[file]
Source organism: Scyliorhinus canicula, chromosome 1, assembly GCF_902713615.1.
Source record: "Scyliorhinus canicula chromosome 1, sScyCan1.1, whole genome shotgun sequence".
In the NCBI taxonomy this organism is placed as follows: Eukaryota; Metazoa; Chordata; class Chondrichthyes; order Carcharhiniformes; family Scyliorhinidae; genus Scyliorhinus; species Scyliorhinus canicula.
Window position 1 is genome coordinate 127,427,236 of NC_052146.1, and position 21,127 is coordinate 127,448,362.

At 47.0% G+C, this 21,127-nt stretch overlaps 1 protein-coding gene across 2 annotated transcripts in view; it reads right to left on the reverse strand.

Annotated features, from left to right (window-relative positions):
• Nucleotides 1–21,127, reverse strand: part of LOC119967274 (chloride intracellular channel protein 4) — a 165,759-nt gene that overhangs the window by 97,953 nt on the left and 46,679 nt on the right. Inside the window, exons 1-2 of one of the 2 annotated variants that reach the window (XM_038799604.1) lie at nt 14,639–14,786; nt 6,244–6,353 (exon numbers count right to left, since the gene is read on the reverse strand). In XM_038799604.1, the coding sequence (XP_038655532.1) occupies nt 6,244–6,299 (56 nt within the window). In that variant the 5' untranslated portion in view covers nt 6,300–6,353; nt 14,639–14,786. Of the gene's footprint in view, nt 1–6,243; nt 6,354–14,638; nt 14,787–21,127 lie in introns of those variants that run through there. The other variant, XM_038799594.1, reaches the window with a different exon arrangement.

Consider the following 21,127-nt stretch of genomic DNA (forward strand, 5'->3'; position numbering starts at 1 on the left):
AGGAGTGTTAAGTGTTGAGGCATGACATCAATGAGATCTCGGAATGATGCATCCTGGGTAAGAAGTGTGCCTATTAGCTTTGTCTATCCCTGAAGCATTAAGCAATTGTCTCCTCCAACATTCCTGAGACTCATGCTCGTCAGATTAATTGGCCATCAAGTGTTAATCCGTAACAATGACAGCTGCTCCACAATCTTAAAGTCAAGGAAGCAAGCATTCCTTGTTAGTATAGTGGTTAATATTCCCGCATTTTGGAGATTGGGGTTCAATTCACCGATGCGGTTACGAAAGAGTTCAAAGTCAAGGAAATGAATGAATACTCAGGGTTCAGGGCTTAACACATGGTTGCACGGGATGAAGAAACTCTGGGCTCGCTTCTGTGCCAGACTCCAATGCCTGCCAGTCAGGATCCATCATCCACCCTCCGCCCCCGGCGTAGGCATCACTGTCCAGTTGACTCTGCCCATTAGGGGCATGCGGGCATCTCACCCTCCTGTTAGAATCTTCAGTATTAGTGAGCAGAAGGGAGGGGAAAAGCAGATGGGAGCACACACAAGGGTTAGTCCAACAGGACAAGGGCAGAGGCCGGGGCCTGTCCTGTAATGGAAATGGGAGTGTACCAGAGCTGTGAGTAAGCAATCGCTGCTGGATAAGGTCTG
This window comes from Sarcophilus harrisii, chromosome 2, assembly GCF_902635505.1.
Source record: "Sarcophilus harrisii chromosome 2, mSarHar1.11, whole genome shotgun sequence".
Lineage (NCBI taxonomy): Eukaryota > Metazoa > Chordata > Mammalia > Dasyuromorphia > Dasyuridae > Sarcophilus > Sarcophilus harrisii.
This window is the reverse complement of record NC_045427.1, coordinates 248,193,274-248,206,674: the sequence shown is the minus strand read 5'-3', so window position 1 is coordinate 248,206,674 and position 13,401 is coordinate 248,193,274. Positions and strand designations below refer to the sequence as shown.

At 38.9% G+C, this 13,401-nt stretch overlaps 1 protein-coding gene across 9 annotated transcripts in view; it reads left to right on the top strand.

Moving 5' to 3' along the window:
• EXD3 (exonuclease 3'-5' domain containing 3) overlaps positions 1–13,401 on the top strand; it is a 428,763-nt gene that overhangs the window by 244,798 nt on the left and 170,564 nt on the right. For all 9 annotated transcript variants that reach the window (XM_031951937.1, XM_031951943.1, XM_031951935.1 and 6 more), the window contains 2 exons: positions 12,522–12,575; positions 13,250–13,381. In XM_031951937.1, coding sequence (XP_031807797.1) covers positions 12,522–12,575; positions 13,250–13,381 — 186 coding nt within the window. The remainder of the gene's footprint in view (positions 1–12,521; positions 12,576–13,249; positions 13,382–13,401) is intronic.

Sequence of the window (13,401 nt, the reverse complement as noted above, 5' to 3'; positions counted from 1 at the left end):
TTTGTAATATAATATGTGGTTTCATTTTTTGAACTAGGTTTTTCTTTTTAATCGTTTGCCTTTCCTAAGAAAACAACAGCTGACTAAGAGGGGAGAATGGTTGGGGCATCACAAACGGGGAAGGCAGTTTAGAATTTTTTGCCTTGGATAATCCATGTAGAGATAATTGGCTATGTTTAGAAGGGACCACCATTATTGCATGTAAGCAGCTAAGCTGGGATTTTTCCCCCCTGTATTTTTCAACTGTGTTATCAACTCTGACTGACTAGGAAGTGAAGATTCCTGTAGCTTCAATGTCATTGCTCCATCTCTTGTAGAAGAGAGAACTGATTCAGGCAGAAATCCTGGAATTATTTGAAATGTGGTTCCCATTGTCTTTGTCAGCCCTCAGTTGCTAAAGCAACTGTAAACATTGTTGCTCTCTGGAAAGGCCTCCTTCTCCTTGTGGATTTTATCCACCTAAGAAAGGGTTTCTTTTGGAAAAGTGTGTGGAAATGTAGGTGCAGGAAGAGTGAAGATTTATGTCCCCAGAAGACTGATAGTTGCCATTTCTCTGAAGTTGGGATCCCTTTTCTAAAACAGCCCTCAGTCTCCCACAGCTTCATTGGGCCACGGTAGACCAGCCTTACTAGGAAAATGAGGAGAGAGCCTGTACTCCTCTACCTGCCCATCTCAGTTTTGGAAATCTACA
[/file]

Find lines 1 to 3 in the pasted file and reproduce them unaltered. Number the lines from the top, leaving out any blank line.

Source organism: Scyliorhinus canicula, chromosome 1, assembly GCF_902713615.1.
Source record: "Scyliorhinus canicula chromosome 1, sScyCan1.1, whole genome shotgun sequence".
In the NCBI taxonomy this organism is placed as follows: Eukaryota; Metazoa; Chordata; class Chondrichthyes; order Carcharhiniformes; family Scyliorhinidae; genus Scyliorhinus; species Scyliorhinus canicula.